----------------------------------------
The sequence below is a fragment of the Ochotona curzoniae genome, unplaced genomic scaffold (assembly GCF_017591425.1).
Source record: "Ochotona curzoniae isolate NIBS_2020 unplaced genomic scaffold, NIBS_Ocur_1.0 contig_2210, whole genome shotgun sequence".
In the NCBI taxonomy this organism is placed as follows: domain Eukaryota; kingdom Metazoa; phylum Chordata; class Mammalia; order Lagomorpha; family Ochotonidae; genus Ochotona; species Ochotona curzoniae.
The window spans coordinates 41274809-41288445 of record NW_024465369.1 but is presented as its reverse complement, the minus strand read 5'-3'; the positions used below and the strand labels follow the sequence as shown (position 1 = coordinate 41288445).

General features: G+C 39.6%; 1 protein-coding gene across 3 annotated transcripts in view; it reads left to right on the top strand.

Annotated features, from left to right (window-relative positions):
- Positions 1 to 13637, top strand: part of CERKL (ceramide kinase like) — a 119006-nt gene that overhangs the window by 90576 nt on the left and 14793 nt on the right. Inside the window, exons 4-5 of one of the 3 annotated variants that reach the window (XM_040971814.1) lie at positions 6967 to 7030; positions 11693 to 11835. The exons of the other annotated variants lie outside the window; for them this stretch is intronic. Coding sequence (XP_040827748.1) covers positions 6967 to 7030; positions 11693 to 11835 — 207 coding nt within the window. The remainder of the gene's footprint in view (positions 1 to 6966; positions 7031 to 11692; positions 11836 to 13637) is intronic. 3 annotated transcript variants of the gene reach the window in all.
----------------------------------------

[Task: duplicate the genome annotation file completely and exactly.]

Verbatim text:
The sequence below is a fragment of the Ochotona curzoniae genome, unplaced genomic scaffold (assembly GCF_017591425.1).
Source record: "Ochotona curzoniae isolate NIBS_2020 unplaced genomic scaffold, NIBS_Ocur_1.0 contig_2210, whole genome shotgun sequence".
In the NCBI taxonomy this organism is placed as follows: domain Eukaryota; kingdom Metazoa; phylum Chordata; class Mammalia; order Lagomorpha; family Ochotonidae; genus Ochotona; species Ochotona curzoniae.
The window spans coordinates 41274809-41288445 of record NW_024465369.1 but is presented as its reverse complement, the minus strand read 5'-3'; the positions used below and the strand labels follow the sequence as shown (position 1 = coordinate 41288445).

General features: G+C 39.6%; 1 protein-coding gene across 3 annotated transcripts in view; it reads left to right on the top strand.

Annotated features, from left to right (window-relative positions):
- Positions 1 to 13637, top strand: part of CERKL (ceramide kinase like) — a 119006-nt gene that overhangs the window by 90576 nt on the left and 14793 nt on the right. Inside the window, exons 4-5 of one of the 3 annotated variants that reach the window (XM_040971814.1) lie at positions 6967 to 7030; positions 11693 to 11835. The exons of the other annotated variants lie outside the window; for them this stretch is intronic. Coding sequence (XP_040827748.1) covers positions 6967 to 7030; positions 11693 to 11835 — 207 coding nt within the window. The remainder of the gene's footprint in view (positions 1 to 6966; positions 7031 to 11692; positions 11836 to 13637) is intronic. 3 annotated transcript variants of the gene reach the window in all.